Daily News Archive
From June 17, 2005

California National Forest Needs Protection from the U.S. Forest Service
(Beyond Pesticides June 17, 2005)
Your assistance is needed on a toxic forest alert! The U.S. Forest Service is proposing the most extreme spray plans in two decades for California’s National Forests, according to Californians for Alternatives to Toxics (CATs). The agency is planning to resume a practice that they had previously ceased due to the risks of negatively impacting the natural environment.

According to CATs, these proposed projects are considered to be risky, unnecessary, and potentially precedent setting. Today, there exist numerous non-chemical options to manage forestland, ranging from hand treatments to mechanical.

The organization CATs, is calling for assistance from the public to help in their efforts to vigorously oppose the U.S. Forest Service proposals. Four of the largest projects are expected to cover a total of 40,000 acres. The U.S. Forest Service R-5 pesticide projects in California National Forests include the following:

  • Cottonwood Project- Plans for the Tahoe National Forest (NF) include the spraying of herbicides (glyphosate and triclopyr) over 13,500 acres for conifers release and weed management using ground application in fire reforestation project.
  • Lasen Project- Stanislaus NF plans to spray on approximately 10,000 acres, including aerial applications for over 1,000 acres. Ground applications are planned for the remaining acres of conifer release, vegetation control, and weed treatments in a fire restoration project.
  • Modoc Project- Modoc NF plans to use six different herbicides, on over 8,500 acres (including one 6,000 acre site) to eradicate noxious weeds. This project is open ended, expecting to last as long as funding does.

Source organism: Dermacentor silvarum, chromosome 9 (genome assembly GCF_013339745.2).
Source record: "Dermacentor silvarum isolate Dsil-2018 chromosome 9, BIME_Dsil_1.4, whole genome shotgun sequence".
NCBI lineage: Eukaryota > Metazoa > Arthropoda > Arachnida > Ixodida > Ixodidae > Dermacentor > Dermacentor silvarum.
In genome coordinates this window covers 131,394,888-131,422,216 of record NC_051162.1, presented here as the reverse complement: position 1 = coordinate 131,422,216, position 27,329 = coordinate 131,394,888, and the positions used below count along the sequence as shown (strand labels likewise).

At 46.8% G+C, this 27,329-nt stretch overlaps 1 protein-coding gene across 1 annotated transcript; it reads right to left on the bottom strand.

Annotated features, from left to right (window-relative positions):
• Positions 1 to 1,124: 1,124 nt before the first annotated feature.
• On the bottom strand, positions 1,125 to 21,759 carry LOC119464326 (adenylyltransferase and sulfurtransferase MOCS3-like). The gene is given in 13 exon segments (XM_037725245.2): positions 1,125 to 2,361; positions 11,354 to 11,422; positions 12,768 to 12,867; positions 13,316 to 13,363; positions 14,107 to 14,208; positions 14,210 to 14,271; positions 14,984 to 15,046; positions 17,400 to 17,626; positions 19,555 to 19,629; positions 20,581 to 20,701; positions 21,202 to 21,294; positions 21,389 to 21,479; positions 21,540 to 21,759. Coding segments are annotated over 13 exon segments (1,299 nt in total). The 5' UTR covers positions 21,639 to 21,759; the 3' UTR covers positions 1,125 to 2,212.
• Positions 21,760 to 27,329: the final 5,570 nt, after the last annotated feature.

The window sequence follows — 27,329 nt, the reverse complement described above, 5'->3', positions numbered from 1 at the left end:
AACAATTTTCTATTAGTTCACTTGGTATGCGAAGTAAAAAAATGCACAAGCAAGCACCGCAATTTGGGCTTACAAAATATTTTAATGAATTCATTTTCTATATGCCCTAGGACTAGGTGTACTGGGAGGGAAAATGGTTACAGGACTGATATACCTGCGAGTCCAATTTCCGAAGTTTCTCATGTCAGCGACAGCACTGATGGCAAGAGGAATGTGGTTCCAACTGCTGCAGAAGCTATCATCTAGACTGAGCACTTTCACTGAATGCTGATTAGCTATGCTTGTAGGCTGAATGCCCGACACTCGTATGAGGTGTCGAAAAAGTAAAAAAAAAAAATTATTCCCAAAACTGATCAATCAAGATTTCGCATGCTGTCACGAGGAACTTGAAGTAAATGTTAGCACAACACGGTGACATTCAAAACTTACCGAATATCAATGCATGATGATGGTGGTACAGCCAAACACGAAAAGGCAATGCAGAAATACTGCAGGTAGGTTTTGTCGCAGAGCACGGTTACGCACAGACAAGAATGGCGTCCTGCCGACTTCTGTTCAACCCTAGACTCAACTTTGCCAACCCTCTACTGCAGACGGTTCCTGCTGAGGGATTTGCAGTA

• McNally Project- Sequoia NF plans to use herbicides, insecticides, and rodenticides on 8,000 acres (including aerial spraying) for vegetation, weed and gopher control in a fire restoration project. This area includes parts of Sequoia National Monument, a roadless area and section along the Kern River.

It is believed that spraying could begin as soon as this summer. Environmentalists are concerned that this could be the beginning of a return to large-scale pesticide use in California’s National Forests.

In joining with CATs, Beyond Pesticides encourages the U.S Forest Service to use the proven healthy sustainable solutions. Information on alternative solutions is readily available at http://www.alternatives2toxics.org/publicforests.htm.

To read about similar forest management battles and herbicide manufacturer involvement, see recent article in Pesticides and You.

TAKE ACTION: Contact U.S. Senator Barbara Boxer (see SAMPLE LETTER) by email [email protected] or by phone (202) 224-3553 to protest the Forest Service’s proposed plans and ask her assistance to prevent this plan from creating a new trend in the treasured forests of California. To join efforts to combat pesticide projects in California public forestlands, contact [email protected].